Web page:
I have been absorbed in my own world of dedicated traditional practice in my specific Buddhist tradition for years. I have certainly been aware that mindfulness meditation practices, in various forms, and--of course--yoga, have become increasingly popular. I was surprised to see, however, how many business leaders, such as Bill Ford from Ford Motors, and many (apparently famous) tech entrepreneurs such as Bill Evans—formerly of Twitter—and top executives from Facebook, Google, and Linked-in are willing to be “out” not only about their meditation practices, but the role that compassion and wisdom play in their world view. This was complemented by many researchers and grass-roots activists who are working to bring these practices and compassionate values to their communities and the world.
Two members of Congress spoke about the intersection between their political work and their personal practice… Tulsi Gabbard and Tim Ryan, and I was impressed with their humility and good heart.
Marianne Williamson, a prolific and popular writer and lecturer on spiritual topics, was perhaps the biggest surprise. She speaks in a style that obviously draws from Christian preachers, even through she is not that, and initially I had the impulse to leave the room, because the studied style of professional speaker on the circuit usually sends a signal to me that I am about to be hustled. But, what a pleasant surprise when the message she sent was to throw down the gauntlet to the all of there, especially the business leaders, to use all that brain and financial power to do real good in the world… and specifically to get together and do what needs to be done to eliminate extreme poverty in the world.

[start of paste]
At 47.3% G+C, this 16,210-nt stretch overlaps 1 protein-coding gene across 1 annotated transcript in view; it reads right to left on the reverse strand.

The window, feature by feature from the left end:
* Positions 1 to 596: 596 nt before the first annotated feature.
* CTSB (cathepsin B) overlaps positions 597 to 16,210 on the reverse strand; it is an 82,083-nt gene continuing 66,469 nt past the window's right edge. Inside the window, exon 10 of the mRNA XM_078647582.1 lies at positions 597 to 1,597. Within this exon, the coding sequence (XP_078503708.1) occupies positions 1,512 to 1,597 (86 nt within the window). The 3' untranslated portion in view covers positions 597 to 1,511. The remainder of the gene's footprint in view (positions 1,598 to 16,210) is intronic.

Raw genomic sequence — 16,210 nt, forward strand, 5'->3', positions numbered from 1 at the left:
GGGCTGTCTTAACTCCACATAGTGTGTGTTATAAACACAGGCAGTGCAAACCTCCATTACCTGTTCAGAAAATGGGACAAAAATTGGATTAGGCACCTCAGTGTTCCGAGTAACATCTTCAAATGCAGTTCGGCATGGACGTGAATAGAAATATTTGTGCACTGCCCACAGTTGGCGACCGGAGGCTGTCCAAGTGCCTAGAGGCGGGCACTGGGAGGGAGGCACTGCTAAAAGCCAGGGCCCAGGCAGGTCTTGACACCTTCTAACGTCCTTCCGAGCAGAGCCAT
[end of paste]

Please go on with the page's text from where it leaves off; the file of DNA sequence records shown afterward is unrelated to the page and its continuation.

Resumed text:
But more important than the big talks were discussions I had with individuals about their current work and projects that I am working in. I have a project I am in the formative stages of, and it was very good for me to see the big picture of what will certainly be an eventual revolution in the U.S. – balancing inner life and outer work and new values that inevitably come out of that. As San Francisco goes, so goes the nation. Eventually.
These people were mostly coming from the doing side and trying to bring in the contemplative side, and I come from the contemplative side and am moving into doing. I just listened and watched, like a beginner all over again, asking myself again and again “what can I take from this into my work?” “What do I bring to the table as a strength.”
Inside I watched my various reactions to the environment, from my snarky anti-authoritarian side, to my pride rearing its head, and also (not unrelated) what would push my buttons. I found that my own capacity to actively engage with others – almost everyone there was a total stranger – needed to be balanced with unengaged times, some lunches alone, and a few chair naps. There were a lot of sub-spaces, including a meditation room and a yoga room, which I admired from afar.
I recommend this gathering—if you or your organization can afford it—to folks who are engaged in wisdom and compassion work, in any setting, as a way to expand and connect in the larger world of people who will get the significance of what you are doing.